No to condom distribution

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ALLOWING condom distribution to high school students in public institutions is like giving the go signal to have sex anytime they feel like doing it. It is condoning immorality and abets promiscuity and reckless behavior that have caused the worsening HIV-Aids case in the first place.

On Dec. 2, 2016, the Department of Health (DOH) said it would distribute condoms to junior and high school students. It is said to be part of its “business unusual” strategy to check the drastic rise of human immunodeficiency virus (HIV) and acquired immune deficiency syndrome (Aids) among the youth. The official website of DOH shows that between January 2011 and June 2016, over 8,000 HIV/Aids cases of Filipinos aged 25 and below have been recorded. DOH has allocated one billion pesos for HIV/Aids program, where 50 to 100 million pesos would go to condom procurement.

DOH has partnered with the Department of Education (DepEd) to carry out the proposal. As the promoter of quality education where the goal is to produce well-equipped individuals, DepEd holds the responsibility to distinguish what may inflict intellectual harm and break the values of their students. As of this writing, the education department has not said yes to the proposal yet, but would most likely do.
Education Secretary Leonor Briones said they would implement it only after a series of formal talks with the health agency to analyze the possible impact of the program.

What now?

Such unwise decision is appalling. It is obvious that DOH did not bother to evaluate the consequences of its rushed decisions, which may actually create a culture of promiscuity to teenagers who barely know how to cook a decent meal for their starving stomachs. Imagine the parents witnessing their innocent children receive condoms that are supposedly exclusive to married couples only. Condom distribution would not end the worsening cases of HIV/Aids among the youth in the country. What’s worse is that it may even result in more documented “free condoms” as it would encourage the youth to engage in pre-marital sex.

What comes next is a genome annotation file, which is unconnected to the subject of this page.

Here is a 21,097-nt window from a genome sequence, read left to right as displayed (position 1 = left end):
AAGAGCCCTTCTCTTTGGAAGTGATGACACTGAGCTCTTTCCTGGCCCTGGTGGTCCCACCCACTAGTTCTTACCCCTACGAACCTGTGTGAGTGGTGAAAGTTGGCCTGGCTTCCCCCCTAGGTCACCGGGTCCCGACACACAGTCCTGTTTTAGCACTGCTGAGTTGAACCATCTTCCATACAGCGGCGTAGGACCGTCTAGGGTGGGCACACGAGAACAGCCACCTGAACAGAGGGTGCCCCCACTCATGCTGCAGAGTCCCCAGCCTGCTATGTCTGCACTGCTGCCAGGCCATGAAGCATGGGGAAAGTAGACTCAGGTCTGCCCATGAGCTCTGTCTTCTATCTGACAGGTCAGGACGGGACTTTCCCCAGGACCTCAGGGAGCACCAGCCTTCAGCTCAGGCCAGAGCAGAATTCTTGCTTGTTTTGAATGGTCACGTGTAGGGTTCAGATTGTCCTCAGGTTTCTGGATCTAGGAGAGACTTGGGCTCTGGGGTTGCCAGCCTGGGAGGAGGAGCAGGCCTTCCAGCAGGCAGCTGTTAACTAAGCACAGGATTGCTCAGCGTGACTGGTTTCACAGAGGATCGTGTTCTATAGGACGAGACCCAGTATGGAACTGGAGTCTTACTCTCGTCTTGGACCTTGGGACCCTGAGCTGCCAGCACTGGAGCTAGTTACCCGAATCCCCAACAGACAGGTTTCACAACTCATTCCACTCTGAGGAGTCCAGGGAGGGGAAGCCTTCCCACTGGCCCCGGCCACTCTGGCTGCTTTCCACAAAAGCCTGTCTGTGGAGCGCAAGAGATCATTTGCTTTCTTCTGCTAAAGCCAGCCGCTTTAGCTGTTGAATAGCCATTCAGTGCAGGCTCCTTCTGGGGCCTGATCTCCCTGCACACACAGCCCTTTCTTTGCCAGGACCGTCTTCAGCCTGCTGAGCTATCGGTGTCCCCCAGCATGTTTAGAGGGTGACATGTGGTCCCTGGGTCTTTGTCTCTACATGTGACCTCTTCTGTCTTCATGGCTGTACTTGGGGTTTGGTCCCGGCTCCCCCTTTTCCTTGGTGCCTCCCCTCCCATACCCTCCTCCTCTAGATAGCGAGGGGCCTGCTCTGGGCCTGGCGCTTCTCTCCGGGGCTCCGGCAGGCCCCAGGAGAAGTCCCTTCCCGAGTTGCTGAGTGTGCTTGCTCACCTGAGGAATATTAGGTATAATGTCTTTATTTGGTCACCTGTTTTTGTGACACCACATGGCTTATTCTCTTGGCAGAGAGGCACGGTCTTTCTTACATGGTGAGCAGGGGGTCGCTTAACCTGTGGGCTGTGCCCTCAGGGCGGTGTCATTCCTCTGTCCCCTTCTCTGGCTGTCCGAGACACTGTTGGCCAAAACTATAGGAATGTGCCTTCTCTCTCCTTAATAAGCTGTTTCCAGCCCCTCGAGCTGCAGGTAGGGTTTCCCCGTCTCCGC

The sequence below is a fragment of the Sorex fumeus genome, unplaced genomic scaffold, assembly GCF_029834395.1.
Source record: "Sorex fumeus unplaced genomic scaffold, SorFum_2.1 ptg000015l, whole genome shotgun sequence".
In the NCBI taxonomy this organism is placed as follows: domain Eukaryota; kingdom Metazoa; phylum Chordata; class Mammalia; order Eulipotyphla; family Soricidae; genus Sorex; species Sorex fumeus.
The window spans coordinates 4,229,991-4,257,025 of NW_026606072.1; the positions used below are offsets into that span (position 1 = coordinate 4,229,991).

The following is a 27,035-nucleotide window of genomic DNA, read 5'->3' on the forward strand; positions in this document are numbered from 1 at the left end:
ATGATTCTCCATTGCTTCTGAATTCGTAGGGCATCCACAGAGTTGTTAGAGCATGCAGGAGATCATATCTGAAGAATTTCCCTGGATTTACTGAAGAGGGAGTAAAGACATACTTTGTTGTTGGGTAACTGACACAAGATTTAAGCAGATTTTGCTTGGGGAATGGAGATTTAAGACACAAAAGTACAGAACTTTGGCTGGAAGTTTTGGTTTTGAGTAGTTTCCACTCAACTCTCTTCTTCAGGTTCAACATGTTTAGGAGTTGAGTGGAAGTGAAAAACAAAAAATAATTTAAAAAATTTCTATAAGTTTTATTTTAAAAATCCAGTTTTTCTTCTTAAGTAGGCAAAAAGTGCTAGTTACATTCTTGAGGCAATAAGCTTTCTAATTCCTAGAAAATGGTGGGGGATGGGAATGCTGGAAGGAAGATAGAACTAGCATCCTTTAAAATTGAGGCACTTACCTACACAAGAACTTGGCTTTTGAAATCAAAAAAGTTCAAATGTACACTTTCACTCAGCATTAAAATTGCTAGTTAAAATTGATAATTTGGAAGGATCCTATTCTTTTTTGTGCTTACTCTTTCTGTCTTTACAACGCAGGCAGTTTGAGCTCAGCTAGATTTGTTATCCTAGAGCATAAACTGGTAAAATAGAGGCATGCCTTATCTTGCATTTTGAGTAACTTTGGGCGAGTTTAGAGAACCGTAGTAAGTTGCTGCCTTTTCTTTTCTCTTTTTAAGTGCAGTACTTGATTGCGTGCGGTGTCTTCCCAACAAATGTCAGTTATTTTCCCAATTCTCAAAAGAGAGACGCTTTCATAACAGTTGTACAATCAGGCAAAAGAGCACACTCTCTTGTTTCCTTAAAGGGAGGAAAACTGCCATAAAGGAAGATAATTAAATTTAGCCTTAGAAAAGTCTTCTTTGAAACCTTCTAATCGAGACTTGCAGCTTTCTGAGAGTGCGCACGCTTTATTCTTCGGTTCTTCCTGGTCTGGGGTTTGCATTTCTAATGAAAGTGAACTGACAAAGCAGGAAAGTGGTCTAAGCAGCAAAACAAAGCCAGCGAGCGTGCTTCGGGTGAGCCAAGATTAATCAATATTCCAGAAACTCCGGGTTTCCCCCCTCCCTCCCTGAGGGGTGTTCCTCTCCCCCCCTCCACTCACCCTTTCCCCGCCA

While it is true that stopping the ballooning cases of HIV/Aids requires urgent attention, DOH needs to know that there are other logical ways to address the concern. The allotted budget of some P100 million is a lot of money that could have been donated to HIV/Aids patients who do not have the ability to afford quality medication.

Fr. Jerome Secillano, executive secretary of the Catholic Bishops’ Conference of the Philippines Permanent Committee on Public Affairs, released an official statement saying the government should focus on educating the people more and not by allowing the high school students to take free condoms.

“We need to address the rising number of HIV cases in the country. But the government should invest more in educating people about the perils of sporadic sexual activity than procuring and distributing condoms,” Secillano said.

Based from the teachings of the Church, sex is a sacred gift between two married couples in order to procreate. Sex is not just for fun and pleasure. Emphasizing the importance of respecting the sacrament of marriage, the Catholic Church has maintained that parents should be the first educators of their children when it comes to instilling how sacred sex really is.

It is gratifying to know, however, that the two high schools in the University has always been aware when to draw the line between what orders from the education department are worth heeding and what should not be followed. Should the condom distribution become mandatory even to private institutions, the University’s Junior High School Principal Marishirl Tropicales promises that they would say no.

“UST High School has always been conscious in following the mandates imposed by the DepEd and other government agencies. This, however, must be tempered by the inherent rights of UST as a Catholic school,” Tropicales told the Varsitarian.

It is the same for UST Education High School Principal Loreto Sauz who maintained that condom distribution “might give [students] the wrong idea that as long as they are using condom, it’s already allowed to have sex.”

We believe that this project by the health agency is not the best solution on stopping the HIV/Aids cases. Proper education about responsible sex is what the youth needs. DepEd should not be afraid to refuse in implementing such project. Hopefully, they would say no.

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